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The Gambler's Fallacy

On October 18 1913 in the Monte Carlo Casino during a game of roulette, the ball fell in black 26 times in a row. Assuming that the ball couldn’t possibly continue to fall in the black, the gamblers placed bets on red, time and time again. Not only did the gamblers lose on the streak of black, but they lost millions of francs by continuing to bet on red after the black streak had ended in the belief that the imbalance would correct itself with a long streak of red. For the record, the probability of a streak of one colour to come up 26 times in a row is 1 in 66.6 million. This is the most famous example of the ‘gambler’s fallacy’.

The problem with this thinking is the false notion that a sequence of past outcomes shapes the probability of future outcomes. The roulette wheel has no memory, therefore the chances of the ball landing on red or black does not change. This is the difference between probability versus chance.

The easiest way to illustrate the difference between probability and chance is to look at the toss of a coin. The chance of a coin coming up heads or tails is 50% and this never changes. This is because chance is defined as the ratio of chances for one outcome against the chances of another – Tails, one chance. Heads, one chance.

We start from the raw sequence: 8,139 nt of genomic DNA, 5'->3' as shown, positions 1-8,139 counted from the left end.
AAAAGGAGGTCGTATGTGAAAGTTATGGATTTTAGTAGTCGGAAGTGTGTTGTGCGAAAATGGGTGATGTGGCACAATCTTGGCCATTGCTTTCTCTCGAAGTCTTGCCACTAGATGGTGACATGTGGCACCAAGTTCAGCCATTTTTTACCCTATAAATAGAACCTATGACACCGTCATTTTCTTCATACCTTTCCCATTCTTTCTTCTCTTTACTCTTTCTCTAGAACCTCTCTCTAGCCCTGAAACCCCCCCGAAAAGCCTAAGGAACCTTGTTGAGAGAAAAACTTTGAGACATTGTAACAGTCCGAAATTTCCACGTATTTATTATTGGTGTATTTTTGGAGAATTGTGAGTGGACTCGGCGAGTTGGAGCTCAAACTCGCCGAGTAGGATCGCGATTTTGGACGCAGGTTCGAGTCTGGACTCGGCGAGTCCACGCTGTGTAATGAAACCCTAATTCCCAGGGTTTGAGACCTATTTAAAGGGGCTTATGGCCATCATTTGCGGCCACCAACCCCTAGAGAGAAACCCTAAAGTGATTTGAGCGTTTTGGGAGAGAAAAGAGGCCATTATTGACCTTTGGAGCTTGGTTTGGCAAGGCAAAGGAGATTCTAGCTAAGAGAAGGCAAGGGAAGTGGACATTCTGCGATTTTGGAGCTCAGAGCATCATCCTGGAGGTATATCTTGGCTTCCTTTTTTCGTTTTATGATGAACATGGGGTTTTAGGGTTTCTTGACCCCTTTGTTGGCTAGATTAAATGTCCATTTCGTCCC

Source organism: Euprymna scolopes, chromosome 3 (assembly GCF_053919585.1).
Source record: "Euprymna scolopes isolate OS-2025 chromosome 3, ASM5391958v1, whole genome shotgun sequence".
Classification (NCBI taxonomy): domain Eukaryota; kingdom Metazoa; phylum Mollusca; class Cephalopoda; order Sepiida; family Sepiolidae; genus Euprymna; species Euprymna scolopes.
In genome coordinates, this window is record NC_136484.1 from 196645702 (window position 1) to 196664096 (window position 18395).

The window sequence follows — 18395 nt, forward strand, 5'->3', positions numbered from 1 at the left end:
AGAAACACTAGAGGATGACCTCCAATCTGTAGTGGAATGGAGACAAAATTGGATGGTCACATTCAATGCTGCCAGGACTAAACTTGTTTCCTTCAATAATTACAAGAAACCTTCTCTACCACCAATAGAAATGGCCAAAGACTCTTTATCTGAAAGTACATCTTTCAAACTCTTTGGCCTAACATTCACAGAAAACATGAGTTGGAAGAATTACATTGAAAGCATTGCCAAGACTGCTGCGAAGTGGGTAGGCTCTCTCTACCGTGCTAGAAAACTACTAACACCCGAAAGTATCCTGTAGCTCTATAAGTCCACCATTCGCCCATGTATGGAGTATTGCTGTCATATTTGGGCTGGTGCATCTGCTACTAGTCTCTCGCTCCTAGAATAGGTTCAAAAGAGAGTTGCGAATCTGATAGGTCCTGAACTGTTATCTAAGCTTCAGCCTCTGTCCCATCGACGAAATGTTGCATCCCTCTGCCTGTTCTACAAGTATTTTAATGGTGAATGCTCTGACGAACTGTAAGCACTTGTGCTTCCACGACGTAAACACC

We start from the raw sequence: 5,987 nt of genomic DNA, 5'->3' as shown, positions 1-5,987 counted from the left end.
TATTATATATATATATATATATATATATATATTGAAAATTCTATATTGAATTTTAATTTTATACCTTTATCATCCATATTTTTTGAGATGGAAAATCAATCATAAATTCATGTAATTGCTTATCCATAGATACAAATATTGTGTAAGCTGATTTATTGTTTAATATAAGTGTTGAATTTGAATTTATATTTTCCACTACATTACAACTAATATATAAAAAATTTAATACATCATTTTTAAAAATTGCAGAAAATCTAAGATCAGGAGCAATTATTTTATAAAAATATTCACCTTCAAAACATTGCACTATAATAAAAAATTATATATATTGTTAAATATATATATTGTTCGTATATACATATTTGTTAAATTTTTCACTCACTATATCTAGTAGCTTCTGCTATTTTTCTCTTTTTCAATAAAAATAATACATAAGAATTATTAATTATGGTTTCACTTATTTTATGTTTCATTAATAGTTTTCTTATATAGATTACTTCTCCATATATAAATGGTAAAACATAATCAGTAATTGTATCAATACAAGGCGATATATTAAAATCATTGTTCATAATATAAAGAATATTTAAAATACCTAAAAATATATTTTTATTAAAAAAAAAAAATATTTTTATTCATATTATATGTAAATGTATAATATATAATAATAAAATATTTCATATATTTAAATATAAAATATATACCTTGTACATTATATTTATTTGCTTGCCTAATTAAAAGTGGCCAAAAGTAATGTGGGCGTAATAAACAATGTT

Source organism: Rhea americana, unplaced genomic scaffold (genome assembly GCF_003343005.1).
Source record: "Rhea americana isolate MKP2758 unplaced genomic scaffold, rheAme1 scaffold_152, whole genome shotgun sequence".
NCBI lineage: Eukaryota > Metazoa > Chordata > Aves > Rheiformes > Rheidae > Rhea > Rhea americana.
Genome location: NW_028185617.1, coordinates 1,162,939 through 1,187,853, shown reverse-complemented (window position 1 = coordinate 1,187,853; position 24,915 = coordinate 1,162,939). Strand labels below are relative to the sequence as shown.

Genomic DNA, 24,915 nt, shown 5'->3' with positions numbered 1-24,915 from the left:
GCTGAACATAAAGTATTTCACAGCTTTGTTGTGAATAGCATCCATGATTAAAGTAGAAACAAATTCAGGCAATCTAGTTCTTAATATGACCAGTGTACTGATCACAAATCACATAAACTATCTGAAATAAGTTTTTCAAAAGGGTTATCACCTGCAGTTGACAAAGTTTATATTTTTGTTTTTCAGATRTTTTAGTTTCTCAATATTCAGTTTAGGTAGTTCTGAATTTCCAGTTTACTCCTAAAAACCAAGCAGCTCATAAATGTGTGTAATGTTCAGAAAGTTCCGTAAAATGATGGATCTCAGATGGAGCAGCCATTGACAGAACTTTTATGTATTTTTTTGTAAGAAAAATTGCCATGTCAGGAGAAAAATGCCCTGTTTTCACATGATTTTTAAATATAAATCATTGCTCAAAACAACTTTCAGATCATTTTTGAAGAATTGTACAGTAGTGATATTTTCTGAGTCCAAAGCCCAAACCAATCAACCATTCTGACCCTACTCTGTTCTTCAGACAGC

However, probability is defined as the chances for an event divided by the total number of chances. So on the first coin toss, the chance of tails is 1/2. The probability of getting tails twice in a row is one in four (1/2 x 1/2). The probability of five successive tails would be 1/32. So after the fourth successive tails, wouldn’t it make sense to bet heads if the probability of a fifth successive tail is 1/32 (only 3.125%)?

No. Therein lies the fallacy. There is a false reasoning that the next outcome can in some way be influenced by past results. The chance that the coin will come down heads or tails is still 50/50.

The gamblers fallacy has a corollary – the ‘hot hand’. The academic name is ‘positive recency’. There is evidence that those guided by the notion that something that has kept on happening will not reoccur, are equally persuaded by the notion that something that has repeatedly occurred, will carry on happening.

Essentially, these are the fallacies that drive bad investments and stock market strategies. The market is bound to turn or it is bound to crash because it has been high way too long. Decisions need to be based on fact or mathematics and you need to ask yourself; what controls the outcome and am I making this decision based on facts or on a fallacy?

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